According to the available evidence, most Spanish jihadists active in Syria came from Catalonia, Madrid, Málaga, Alicante, Ceuta and Melilla, with one anti-terrorism officer commenting to the media, on condition of anonymity, that “almost all of them went with the firm determination not to come back, according to their friends” (El País, September 18, 2013). According to the Spanish intelligence services, most Spanish Muslims fighting in Syria are of Spanish origin, being either second or third generation immigrants, or were born abroad and are legal residents in Spain. In addition, the Moroccan authorities have said that an estimated 1,200 Moroccans holding Spanish residency cards have joined the Islamic State organization (El País, August 25, 2013). This echoes previous experience of the issue; police analysts have reportedly found in the last decade that the greatest number of Islamists are concentrated in Catalonia, Granada, Valencia, La Rioja and Madrid (El País, March 10).
In addition, the networks that recruit Spanish Muslims to join the Islamic State organizaton are also becoming clearer. In August 2013, Spain’s Interior Ministry reported that 60 Spaniards had been recruited by networks operating within Spain (El País, August 25, 2013). The Spanish media has also reported that most volunteers have travelled to Syria via Turkey, as well as through Bulgaria, Greece and Tunisia, echoing broader patterns of Western European recruitment (La Vanguardia, July 19).
According to a September Ministry of Interior report, the number of arrests for terrorism-related jihadist activities in Spain has grown significantly since 2013, with 44 people taken into custody in Spain, Ceuta and Melilla in the year to date. By contrast, during the entire 2001-2013 period, Spanish security forces arrested a total of 78 individuals (ABC, September 26). The increase in arrests reflects that the Spanish government is increasingly worried about the return of jihadists from Syria and Iraq and their potential plans for attacks in Spain itself, as well as reflecting that the number of active militants is also increasing. However, the Spanish authorities have admitted that they have only a partial picture. A senior official in Spain’s intelligence service, speaking on condition of anonymity, told the media in March that “we do not know how many went and how many returned. That is the danger, not knowing everything that we should know. Nobody is able to give reliable figures” (El País Internacional, March 25). There are also increasing fears that some of the militants are preparing to target Spain directly. According to Spanish terrorism expert José María Gil Garre, Spanish jihadists integrated into the Islamic State organization are now openly threatening to commit attacks on Spanish soil after returning from Syrian-Iraqi conflict zones, stating that their targets will include “churches,” “local government councils” and “police stations” (Agencia Europa Press, September 28).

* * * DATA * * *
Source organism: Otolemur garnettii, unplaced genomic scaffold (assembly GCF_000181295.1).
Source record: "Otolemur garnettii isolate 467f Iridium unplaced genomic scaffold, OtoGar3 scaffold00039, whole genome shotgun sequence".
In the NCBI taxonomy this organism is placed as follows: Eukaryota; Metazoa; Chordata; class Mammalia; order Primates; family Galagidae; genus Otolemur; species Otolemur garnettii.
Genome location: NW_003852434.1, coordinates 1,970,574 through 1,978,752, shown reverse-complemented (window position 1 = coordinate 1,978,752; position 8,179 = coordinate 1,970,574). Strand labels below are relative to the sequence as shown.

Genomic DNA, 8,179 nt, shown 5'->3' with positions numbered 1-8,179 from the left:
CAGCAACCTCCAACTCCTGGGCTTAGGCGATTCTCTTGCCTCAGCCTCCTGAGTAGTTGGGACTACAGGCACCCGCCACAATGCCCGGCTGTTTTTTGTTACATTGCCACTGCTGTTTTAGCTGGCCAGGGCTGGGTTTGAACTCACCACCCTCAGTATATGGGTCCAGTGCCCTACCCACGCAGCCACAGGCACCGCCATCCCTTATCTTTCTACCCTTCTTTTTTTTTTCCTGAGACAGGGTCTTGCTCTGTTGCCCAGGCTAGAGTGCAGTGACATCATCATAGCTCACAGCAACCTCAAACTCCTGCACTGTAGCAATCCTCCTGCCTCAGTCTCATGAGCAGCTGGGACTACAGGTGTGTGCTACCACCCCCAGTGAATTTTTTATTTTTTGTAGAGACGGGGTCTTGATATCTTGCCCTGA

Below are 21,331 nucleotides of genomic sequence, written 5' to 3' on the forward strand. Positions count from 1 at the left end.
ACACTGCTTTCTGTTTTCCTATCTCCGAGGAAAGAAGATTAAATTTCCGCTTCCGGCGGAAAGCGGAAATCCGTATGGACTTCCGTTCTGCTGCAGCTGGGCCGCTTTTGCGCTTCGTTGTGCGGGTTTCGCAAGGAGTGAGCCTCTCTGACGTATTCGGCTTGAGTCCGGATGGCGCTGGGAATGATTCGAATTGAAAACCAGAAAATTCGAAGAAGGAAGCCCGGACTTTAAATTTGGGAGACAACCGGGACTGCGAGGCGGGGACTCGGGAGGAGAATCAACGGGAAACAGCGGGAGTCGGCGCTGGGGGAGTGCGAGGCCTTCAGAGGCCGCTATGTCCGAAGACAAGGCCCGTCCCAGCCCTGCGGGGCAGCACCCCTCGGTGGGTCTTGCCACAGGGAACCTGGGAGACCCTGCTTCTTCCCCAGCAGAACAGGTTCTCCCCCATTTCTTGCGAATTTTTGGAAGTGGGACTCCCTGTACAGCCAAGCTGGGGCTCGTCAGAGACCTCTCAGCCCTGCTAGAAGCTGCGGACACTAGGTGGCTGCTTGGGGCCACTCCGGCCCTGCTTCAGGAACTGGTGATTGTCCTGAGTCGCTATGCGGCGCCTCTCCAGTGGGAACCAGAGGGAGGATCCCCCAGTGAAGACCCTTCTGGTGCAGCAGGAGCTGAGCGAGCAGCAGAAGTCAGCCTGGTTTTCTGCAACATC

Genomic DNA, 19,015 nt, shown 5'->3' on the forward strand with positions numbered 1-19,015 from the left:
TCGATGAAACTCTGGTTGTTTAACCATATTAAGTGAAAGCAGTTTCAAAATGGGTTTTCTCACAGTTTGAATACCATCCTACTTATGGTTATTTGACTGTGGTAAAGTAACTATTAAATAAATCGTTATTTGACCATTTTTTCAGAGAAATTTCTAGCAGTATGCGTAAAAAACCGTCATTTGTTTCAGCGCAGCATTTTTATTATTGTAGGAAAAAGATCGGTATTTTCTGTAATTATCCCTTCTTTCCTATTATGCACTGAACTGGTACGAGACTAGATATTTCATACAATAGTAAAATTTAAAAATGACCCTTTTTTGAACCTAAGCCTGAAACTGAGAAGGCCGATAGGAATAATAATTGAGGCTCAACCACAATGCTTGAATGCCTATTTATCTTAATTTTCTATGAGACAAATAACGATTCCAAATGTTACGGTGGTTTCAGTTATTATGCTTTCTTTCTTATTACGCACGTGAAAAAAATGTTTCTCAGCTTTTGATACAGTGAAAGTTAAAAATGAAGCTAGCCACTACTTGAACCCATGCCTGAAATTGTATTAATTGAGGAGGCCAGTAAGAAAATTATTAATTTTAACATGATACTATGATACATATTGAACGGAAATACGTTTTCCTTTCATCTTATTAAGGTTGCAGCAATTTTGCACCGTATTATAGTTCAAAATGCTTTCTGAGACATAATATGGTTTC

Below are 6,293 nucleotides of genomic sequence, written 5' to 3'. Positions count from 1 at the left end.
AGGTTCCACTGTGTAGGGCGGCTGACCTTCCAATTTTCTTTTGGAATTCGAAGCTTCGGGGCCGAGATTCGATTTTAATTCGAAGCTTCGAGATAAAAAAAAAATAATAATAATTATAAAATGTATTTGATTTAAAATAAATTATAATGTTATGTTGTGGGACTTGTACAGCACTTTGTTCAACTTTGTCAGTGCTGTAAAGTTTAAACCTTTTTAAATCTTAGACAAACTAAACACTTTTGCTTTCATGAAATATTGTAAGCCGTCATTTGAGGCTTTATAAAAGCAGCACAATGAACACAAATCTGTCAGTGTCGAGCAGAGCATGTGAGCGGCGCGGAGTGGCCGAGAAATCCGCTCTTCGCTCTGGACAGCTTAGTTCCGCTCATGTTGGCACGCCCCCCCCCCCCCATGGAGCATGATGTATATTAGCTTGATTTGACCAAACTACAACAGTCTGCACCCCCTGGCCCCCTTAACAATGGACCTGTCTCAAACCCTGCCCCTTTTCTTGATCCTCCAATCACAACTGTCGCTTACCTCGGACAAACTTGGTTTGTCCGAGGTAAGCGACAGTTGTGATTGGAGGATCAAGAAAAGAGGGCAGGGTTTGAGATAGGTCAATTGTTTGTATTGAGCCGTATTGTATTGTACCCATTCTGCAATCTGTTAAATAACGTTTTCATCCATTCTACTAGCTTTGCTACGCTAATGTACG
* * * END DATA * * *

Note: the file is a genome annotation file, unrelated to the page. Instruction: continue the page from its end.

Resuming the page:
One on the most high profile series of arrests occurred on June 16, when the Spanish security forces arrested eight people in Madrid during a raid against an international network that was suspected of recruiting jihadists for the Islamic State. The recruitment organization was led by 47-year-old Moroccan national Lahcen Ikassrien, a former detainee at Guantanamo Bay prison (El País, June 16). Ikassrien had been arrested in Afghanistan in December 2001 and transferred to Guantanamo, where he was held until he was transferred to Spain’s Torrejón de Ardoz military base in July 18, 2005. He was accused by the U.S. and Spanish prosecutors of cooperating with al-Qaeda; however, Spain’s High Court acquitted him in 2006 due to a lack of evidence (El País, November 20, 2006). Ikassrien, who had been living in Madrid, had also been linked to a cell led by Imad Eddin Barakat Yarkas, alias Abu Dahdah (El País, March 10). Dahdah, a Syrian-born Spanish citizen, had also been previously arrested in November 2001 and had been sentenced to a 27-year prison term in Spain for his part in the September 11, 2001 terrorist attacks in the United States and for his membership of al-Qaeda. Dahdah’s sentence was subsequently reduced by the Spanish Supreme Court after it ruled that conspiracy charges against Dahdah were unproven. After serving 12 years, Dahdah was accordingly released on May 22, 2013 (EFE, May 23, 2013). The United States, however, had continued to include Dahdah on its blacklist of known al-Qaeda terrorists, alleging that Dahdah knew of the planned September 11 attacks and was deeply involved in their organisation.